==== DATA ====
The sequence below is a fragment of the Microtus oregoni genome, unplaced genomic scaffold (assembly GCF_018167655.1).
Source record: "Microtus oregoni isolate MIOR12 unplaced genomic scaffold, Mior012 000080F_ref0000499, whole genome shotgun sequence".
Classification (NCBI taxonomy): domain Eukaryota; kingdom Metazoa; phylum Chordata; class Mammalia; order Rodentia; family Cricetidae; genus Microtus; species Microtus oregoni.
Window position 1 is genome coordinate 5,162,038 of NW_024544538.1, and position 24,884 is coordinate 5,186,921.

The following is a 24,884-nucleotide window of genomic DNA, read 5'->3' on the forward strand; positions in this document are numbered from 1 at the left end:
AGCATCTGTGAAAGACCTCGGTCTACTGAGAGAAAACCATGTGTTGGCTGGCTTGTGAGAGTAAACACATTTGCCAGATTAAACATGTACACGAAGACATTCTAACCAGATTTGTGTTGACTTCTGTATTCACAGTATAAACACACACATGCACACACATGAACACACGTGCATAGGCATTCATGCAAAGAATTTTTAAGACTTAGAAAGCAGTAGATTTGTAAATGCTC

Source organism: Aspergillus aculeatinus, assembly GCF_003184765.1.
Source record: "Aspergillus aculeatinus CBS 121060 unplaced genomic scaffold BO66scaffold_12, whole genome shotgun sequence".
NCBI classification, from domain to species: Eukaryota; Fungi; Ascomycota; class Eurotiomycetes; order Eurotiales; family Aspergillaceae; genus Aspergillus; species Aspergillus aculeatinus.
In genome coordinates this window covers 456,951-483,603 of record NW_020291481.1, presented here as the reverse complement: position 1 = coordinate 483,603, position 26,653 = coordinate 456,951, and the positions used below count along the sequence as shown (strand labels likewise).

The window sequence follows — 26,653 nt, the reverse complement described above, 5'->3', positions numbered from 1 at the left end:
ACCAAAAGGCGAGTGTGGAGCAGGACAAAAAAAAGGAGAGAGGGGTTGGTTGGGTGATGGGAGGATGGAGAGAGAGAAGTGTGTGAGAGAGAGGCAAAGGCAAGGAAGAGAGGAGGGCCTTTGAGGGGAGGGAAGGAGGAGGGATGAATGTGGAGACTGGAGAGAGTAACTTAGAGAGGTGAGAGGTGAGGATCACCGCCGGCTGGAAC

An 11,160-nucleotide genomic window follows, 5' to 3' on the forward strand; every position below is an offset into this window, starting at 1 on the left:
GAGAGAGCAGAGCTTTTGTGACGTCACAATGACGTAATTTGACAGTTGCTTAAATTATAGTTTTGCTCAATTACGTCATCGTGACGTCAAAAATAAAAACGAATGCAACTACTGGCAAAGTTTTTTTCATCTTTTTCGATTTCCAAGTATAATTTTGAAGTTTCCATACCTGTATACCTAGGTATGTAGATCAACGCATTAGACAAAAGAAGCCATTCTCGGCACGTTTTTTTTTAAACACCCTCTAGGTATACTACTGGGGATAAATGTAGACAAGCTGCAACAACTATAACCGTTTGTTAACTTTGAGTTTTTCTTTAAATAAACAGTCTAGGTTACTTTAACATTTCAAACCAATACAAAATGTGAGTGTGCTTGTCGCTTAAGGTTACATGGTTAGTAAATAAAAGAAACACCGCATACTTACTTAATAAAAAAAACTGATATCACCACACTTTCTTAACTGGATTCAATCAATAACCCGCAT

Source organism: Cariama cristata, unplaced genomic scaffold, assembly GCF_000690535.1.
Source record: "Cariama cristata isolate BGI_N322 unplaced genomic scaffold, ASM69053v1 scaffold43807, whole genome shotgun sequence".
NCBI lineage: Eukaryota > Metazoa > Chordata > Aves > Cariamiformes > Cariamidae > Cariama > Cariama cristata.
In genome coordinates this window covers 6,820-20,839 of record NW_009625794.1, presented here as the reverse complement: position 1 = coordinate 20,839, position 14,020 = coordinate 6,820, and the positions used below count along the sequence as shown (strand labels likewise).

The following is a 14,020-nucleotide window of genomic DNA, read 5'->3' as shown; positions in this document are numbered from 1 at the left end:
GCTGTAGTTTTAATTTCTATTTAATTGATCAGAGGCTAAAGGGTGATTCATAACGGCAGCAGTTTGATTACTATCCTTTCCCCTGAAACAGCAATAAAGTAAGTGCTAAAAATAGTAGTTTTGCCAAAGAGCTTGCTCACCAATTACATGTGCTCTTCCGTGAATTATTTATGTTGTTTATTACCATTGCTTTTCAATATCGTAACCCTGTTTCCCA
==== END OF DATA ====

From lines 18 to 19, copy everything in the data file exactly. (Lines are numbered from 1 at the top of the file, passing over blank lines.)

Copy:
In genome coordinates this window covers 6,820-20,839 of record NW_009625794.1, presented here as the reverse complement: position 1 = coordinate 20,839, position 14,020 = coordinate 6,820, and the positions used below count along the sequence as shown (strand labels likewise).

The following is a 14,020-nucleotide window of genomic DNA, read 5'->3' as shown; positions in this document are numbered from 1 at the left end: